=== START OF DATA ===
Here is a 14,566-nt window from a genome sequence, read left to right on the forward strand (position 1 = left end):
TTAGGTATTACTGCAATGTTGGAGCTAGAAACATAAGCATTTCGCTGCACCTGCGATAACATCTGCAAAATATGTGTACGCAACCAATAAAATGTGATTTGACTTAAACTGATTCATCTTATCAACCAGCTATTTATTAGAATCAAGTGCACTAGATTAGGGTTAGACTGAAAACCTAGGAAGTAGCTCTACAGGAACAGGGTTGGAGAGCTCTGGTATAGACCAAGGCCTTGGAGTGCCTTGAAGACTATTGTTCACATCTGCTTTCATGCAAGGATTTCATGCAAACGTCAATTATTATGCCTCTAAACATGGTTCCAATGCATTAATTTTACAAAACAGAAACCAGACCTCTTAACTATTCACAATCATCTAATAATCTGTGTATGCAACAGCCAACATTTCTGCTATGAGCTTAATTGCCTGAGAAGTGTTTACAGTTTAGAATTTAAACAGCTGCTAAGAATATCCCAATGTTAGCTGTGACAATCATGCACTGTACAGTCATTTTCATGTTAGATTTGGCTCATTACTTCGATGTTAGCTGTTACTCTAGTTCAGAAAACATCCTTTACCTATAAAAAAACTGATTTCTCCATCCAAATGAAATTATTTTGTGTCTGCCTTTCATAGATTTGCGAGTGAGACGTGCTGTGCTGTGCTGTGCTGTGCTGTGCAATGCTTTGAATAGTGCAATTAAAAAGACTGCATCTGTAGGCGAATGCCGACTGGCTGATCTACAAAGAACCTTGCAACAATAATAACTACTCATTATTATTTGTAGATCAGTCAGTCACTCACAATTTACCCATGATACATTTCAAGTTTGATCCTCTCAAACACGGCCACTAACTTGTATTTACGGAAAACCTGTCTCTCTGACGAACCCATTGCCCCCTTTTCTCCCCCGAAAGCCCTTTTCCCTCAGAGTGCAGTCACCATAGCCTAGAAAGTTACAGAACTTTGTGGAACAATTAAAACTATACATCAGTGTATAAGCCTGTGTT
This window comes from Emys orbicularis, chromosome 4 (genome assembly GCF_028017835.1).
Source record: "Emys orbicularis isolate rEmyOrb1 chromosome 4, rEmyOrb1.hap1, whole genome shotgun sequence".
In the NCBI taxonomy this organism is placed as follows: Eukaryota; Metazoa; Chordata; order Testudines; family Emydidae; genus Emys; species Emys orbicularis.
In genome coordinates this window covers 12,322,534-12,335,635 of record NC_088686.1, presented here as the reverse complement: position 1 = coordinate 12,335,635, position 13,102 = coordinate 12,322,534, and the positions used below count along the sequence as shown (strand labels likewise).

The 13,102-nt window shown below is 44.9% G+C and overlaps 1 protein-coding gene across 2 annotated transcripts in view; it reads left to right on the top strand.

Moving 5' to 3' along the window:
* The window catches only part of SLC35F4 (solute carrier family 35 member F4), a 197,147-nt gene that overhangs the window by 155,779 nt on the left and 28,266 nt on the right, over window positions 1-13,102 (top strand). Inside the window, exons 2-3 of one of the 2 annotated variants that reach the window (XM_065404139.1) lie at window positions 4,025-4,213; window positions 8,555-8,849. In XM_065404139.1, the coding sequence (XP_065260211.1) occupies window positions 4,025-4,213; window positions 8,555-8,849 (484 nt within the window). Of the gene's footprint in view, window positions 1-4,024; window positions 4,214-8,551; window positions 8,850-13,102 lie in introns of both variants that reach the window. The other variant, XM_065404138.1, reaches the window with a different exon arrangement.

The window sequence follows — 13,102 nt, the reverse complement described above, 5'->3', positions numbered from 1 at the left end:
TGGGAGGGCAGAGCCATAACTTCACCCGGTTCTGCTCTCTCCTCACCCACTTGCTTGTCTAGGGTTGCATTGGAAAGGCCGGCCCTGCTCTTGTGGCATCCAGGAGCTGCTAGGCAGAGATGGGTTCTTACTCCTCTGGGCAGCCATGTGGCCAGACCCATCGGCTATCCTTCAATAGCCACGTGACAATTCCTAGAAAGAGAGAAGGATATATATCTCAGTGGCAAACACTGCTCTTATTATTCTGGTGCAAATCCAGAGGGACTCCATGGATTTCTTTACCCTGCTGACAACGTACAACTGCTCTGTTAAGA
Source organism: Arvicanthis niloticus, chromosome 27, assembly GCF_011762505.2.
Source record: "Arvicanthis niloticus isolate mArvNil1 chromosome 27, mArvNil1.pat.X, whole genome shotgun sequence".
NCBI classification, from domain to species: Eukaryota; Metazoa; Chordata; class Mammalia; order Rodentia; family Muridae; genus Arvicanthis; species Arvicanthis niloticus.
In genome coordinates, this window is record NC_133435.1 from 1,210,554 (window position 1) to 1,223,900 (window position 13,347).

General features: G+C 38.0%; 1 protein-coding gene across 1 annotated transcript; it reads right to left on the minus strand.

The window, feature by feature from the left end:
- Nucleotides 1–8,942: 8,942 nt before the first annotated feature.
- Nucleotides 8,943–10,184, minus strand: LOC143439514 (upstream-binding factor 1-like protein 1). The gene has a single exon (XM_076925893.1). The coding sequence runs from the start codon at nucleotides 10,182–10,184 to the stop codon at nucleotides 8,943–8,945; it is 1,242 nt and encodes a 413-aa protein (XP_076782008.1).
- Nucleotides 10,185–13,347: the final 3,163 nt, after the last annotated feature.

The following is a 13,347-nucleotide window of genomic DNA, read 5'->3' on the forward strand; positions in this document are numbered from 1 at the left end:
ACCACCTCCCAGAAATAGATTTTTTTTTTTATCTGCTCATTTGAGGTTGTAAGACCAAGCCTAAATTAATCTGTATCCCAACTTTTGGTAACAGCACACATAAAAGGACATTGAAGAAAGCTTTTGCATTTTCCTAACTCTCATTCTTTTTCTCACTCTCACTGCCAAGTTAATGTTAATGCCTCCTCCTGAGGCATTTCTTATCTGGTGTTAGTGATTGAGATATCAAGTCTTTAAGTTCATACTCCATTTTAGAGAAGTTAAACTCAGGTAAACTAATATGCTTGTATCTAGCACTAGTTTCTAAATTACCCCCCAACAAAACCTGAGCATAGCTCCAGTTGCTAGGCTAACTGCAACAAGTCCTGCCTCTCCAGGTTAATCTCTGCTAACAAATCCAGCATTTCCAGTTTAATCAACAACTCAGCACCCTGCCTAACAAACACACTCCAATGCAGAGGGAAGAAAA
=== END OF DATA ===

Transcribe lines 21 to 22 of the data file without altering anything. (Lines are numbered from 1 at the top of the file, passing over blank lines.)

The following is a 13,347-nucleotide window of genomic DNA, read 5'->3' on the forward strand; positions in this document are numbered from 1 at the left end:
ACCACCTCCCAGAAATAGATTTTTTTTTTTATCTGCTCATTTGAGGTTGTAAGACCAAGCCTAAATTAATCTGTATCCCAACTTTTGGTAACAGCACACATAAAAGGACATTGAAGAAAGCTTTTGCATTTTCCTAACTCTCATTCTTTTTCTCACTCTCACTGCCAAGTTAATGTTAATGCCTCCTCCTGAGGCATTTCTTATCTGGTGTTAGTGATTGAGATATCAAGTCTTTAAGTTCATACTCCATTTTAGAGAAGTTAAACTCAGGTAAACTAATATGCTTGTATCTAGCACTAGTTTCTAAATTACCCCCCAACAAAACCTGAGCATAGCTCCAGTTGCTAGGCTAACTGCAACAAGTCCTGCCTCTCCAGGTTAATCTCTGCTAACAAATCCAGCATTTCCAGTTTAATCAACAACTCAGCACCCTGCCTAACAAACACACTCCAATGCAGAGGGAAGAAAA